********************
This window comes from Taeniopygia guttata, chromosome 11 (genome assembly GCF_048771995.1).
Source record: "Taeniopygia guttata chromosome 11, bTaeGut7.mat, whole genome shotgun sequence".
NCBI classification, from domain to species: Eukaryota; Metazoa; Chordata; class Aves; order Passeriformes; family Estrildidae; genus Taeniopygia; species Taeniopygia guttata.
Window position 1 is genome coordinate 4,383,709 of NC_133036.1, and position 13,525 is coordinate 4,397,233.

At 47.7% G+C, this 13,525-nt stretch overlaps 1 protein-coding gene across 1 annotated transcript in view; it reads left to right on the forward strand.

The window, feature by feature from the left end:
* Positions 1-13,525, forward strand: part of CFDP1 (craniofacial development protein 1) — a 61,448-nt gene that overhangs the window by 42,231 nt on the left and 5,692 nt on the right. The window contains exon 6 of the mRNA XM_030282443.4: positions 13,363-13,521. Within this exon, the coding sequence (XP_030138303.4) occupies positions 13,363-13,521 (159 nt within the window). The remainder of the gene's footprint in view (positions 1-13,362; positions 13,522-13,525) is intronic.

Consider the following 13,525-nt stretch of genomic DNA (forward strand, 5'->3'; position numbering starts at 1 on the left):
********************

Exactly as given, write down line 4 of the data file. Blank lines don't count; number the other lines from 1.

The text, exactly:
Window position 1 is genome coordinate 4,383,709 of NC_133036.1, and position 13,525 is coordinate 4,397,233.